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International prices of oilseeds, oilmeals and vegetable oils declined in March

International oilseed, oilmeal and vegetable oil prices

In March, all three FAO price indices trailing the oilseed complex slipped downward. While the indices for oilseeds and oilmeals shed, respectively, 3.2 and 1.9 points (or 2.2 and 1.2 percent) from their February level, the vegetable oil index fell by as much as 5.9 points (or 4.4 percent), thus reversing the upward trend observed during the three preceding months. Although all three indices continued to fare below their respective year-earlier levels, the oilmeal index dropped to its lowest value since September 2017.

The modest drop in the oilseed price index mainly reflected weakening values of soybeans and rapeseed, while sunflowerseed quotations remained virtually unchanged. After fluctuating in a narrow range for three months in a row, international soybean prices finally fell by 2.4 percent in March, marking a 5-month low. Besides responding to improved crop prospects in parts of South America due to favourable weather conditions, markets also reacted to a slowdown in the US-China trade talks, which thwarted hopes for an imminent agreement. Despite recent Chinese purchases of US soybeans, aggregate US shipments to China since the start of the marketing year remained well below expectations, thus idling plans to scale down the United States’ record-high old crop inventories. Furthermore, recent flooding was expected to slow down fieldwork in the United States’ Midwest, possibly encouraging farmers to plant less maize and more soybeans (which are sown later) than originally planned – a scenario that would exacerbate the country’s already burdensome supply situation. Rapeseed prices also weakened in March, in part reflecting trade policy measures. China, one of the world’s leading rapeseed importers, suspended imports from two major Canadian rapeseed suppliers, citing phytosanitary reasons. The news gave rise to concerns that the trade flow disruption could push up Canada’s inventories to burdensome levels, which – combined with reports of subdued rapeseed demand in the EU and increased 19/20 plantings in Australia, Eastern Europe as well as Canada– exerted considerable downward pressure on prices. As for international sunflowerseed values, the upward trend observed in January and February came to a halt in March, given improved farmer selling in northern hemisphere countries and a larger-than-earlier anticipated harvest in Argentina.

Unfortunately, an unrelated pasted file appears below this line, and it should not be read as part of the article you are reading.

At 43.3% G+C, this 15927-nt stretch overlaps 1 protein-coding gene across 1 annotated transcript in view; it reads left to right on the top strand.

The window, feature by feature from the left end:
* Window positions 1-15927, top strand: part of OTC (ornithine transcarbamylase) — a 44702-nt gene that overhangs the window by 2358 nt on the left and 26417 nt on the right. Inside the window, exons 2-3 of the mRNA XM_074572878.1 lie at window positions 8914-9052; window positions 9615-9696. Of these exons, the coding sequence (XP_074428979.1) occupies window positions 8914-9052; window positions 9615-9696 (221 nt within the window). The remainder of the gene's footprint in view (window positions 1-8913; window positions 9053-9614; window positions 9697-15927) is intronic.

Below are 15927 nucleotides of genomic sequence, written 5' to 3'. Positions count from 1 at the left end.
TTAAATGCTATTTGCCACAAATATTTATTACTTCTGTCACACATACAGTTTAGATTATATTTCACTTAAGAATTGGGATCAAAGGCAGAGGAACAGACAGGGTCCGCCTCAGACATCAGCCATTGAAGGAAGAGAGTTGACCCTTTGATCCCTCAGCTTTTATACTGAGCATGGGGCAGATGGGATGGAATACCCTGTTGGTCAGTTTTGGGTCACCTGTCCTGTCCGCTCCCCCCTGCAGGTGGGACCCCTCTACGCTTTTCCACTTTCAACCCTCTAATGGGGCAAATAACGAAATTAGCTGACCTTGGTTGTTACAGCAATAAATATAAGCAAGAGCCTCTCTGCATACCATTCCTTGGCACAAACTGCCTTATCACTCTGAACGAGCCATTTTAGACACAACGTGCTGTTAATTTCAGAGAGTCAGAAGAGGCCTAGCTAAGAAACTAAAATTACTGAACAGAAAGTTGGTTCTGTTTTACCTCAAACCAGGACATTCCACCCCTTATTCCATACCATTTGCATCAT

The fresh drop in the price index for oilmeals mostly followed the course of the oilseeds index. While sluggish global demand and ample inventories continued to weigh on soymeal prices, the aforementioned developments in the rapeseed sector prompted concerns over possible slowdowns in global rapeseed meal trade, hence depressing international prices.

With respect to vegetable oil, the latest drop in FAO’s price index mainly reflected weakening values of palm, soy and rapeseed oil. After three consecutive increases, international palm oil quotations contracted markedly in March, reflecting the onset of seasonal output increases as well as fresh concerns over subdued global import demand and ensuing stock build-ups in key exporting countries. Additional steps taken in the EU towards a gradual phasing-out of palm oil-based biodiesel also affected market sentiment. Meanwhile, international soyoil prices retreated as profitable margins continued to boost crushings in the US, contributing to higher than expected oil production and inventory levels. International rapeseed oil prices dropped to an 11 month-low in March, under the influence of rising rapeseed inventory levels in Canada and good crop prospects in the Black Sea region.

Source: EST: OILCROPS Monthly Price and Policy Update